Collserola is a land of popular and religious traditions. Gatherings and pilgrimages have been held here for many years, bringing together thousands of pilgrims from the towns and villages around the mountains, who make their way to the shrines situated in the park.
Photo: Jordi Soriano / Park Archive

The tradition and veneration of Saint Medir had disappeared and was almost completely forgotten until a very popular gathering began on 3 March in the 19th century. This festival has continued since then to the present day.

In Sant Cugat del Vallès, this celebration is held in honour of the town’s co-patron saint, and it is traditional for the townsfolk to walk up to the shrine. Pilgrims usually offer a candle to the image of the saint. It is also traditional to hand out broad beans to visitors in memory of those grown by the saint and which legend has it bring good fortune. The festivities include a grand communal meal, traditional sardana dancing and giants (large figurines) and a human castle demonstration.

The celebration of the saint’s feast day is deeply rooted in a number of neighbourhoods around Barcelona, in particular Gràcia. It began back in 1830, when a baker in Gràcia, in gratitude for being healed and keeping a promise he made to the saint, decided to make an annual pilgrimage to the Shrine of Sant Medir.

Saint Medir was a martyr. However, despite the many people who venerate him, he probably did not exist, since there is no information or evidence to confirm he ever lived. It is most likely that he was invented based on legends and other real figures.


This popular gathering is held every year on the third Sunday in November at the old Romanesque Church of Sant Iscle and Santa Victòria de les Feixes in Cerdanyola del Vallès. In the morning, popular dances are performed (La Moixiganga, the Gypsy Dance, etc.), followed by a mass with the traditional handing-out of blessed bread rolls, which must be kept, as popular tradition has it that they protect against robbery. Afterwards, people dance sardanas and join in a communal meal.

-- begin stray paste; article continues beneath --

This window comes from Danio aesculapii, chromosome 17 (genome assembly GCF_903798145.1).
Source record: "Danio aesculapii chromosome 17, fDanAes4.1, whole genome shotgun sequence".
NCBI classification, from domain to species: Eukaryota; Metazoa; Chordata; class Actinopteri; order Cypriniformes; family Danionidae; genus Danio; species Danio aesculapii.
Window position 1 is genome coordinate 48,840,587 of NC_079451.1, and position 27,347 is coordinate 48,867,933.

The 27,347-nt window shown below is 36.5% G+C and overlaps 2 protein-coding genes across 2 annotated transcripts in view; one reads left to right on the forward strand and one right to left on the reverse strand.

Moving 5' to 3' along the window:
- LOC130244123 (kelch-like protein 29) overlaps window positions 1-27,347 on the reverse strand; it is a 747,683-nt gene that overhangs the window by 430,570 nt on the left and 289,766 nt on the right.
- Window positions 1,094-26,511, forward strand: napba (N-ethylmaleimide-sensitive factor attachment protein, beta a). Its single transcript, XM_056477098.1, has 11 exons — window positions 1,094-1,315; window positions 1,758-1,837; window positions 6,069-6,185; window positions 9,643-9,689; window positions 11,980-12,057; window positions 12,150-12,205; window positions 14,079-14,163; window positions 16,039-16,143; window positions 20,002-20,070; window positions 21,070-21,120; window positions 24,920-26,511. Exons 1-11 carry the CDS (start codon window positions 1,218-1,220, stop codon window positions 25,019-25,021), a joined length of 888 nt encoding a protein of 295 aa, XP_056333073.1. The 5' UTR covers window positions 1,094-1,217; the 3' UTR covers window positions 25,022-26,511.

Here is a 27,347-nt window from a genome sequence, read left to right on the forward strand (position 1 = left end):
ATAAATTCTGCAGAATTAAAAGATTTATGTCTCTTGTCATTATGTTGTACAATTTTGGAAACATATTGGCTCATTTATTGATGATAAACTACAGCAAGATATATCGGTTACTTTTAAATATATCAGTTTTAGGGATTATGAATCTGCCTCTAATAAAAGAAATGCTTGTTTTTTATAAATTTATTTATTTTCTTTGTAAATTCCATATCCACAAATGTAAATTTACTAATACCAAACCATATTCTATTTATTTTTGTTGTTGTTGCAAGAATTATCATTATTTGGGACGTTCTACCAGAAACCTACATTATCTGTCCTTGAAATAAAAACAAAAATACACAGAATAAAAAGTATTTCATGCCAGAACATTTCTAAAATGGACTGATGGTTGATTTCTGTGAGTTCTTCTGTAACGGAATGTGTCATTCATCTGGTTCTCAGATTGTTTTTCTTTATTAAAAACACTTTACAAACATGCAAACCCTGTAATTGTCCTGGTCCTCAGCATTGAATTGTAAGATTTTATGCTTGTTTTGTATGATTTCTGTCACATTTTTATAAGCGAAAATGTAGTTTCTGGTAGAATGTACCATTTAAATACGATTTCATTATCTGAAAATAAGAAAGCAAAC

The Church of Sant Iscle belongs to the parish of Sant Martí. It is a Romanesque church built in the 12th century on the site of a 10th-century church and the graveyard of anthropomorphic tombs around it.

Over the years, it has been altered and extended on a number of occasions. In 1995, various archaeological excavations were conducted and the church was restored to mark the thousandth anniversary of its first mention in documents. Cerdanyola Town Council was the driving force behind these excavations, which were also supported by the Cerdanyola Archaeological Research Collective and students of archaeology at the Autonomous University of Barcelona.




Saint Acisclus popular gathering | Photo: Ajuntament de Cerdanyola del Vallès Town hall

This popular gathering venerates Our Lady of Good Health. Every Whit Monday, the townsfolk make a pilgrimage to the shrine in Collserola, carrying the image of the Virgin. The celebration dates back to the 18th century and was revived in 1997 by the Friends of the Traditions of Sant Feliu. It has grown since then to become one of the town’s minor local festivities.

Once the image of the Virgin has arrived on its float at the shrine, there is a proclamation and the festivities begin with performances by various groups and choral singing and the human castle troupe. In the afternoon, the traditional raffle for a lamb is held.

One of the notable events of the day takes place as people emerge from the mass said at midday: the extraordinary Ball de la Soca (Dance of the Tree Stump), a ritual dance that undoubtedly originated in some ancient religious practice prior to veneration of the Virgin. The dance is performed by several couples around the tree stump belonging to the large tree that stood alongside the spot where the Virgin’s image was found. According to the legend of Our Lady of Good Health, this was a fertility dance that young unmarried men and women danced in the hope that it would help them to find a partner and have children.


The La Salut popular gathering is held in El Papiol on the second Sunday in September at the esplanade outside the Shrine of La Salut, which stands amid the forests of Collserola Park at the foot of Puigmadrona. The shrine is open every Sunday but can only be reached on foot.

The La Salut gathering, dedicated to Our Lady of Good Health, is organised by the Parish Church of Santa Eulàlia in El Papiol with the support of the town council and various local bodies and associations. Residents from Valldoreix also participate.

On the eve of the event, people go up to the shrine, where a communal supper is held; on the day itself, there is a communal lunch, mass and Sardana dancing.